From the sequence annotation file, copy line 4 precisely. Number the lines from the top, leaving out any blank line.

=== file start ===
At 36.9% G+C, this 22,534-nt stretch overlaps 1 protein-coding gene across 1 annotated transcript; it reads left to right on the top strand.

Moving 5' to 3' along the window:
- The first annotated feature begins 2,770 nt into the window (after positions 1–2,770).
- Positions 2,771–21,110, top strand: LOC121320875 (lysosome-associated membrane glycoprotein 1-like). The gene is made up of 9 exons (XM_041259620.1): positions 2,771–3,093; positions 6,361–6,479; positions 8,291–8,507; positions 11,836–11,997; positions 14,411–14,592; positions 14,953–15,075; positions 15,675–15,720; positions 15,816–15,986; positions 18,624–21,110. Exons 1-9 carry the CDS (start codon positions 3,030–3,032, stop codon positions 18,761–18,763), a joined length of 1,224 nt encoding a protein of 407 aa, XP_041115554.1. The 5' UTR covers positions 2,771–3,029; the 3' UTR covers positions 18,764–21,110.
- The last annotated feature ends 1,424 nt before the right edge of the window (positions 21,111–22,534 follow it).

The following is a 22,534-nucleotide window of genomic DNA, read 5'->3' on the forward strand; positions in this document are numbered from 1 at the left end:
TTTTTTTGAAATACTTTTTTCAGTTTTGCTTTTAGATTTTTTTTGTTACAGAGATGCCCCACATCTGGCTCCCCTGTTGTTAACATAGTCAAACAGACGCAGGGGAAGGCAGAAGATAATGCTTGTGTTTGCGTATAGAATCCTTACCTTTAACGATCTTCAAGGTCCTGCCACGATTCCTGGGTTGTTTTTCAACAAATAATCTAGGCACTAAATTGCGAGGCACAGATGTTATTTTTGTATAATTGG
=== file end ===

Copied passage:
- Positions 2,771–21,110, top strand: LOC121320875 (lysosome-associated membrane glycoprotein 1-like). The gene is made up of 9 exons (XM_041259620.1): positions 2,771–3,093; positions 6,361–6,479; positions 8,291–8,507; positions 11,836–11,997; positions 14,411–14,592; positions 14,953–15,075; positions 15,675–15,720; positions 15,816–15,986; positions 18,624–21,110. Exons 1-9 carry the CDS (start codon positions 3,030–3,032, stop codon positions 18,761–18,763), a joined length of 1,224 nt encoding a protein of 407 aa, XP_041115554.1. The 5' UTR covers positions 2,771–3,029; the 3' UTR covers positions 18,764–21,110.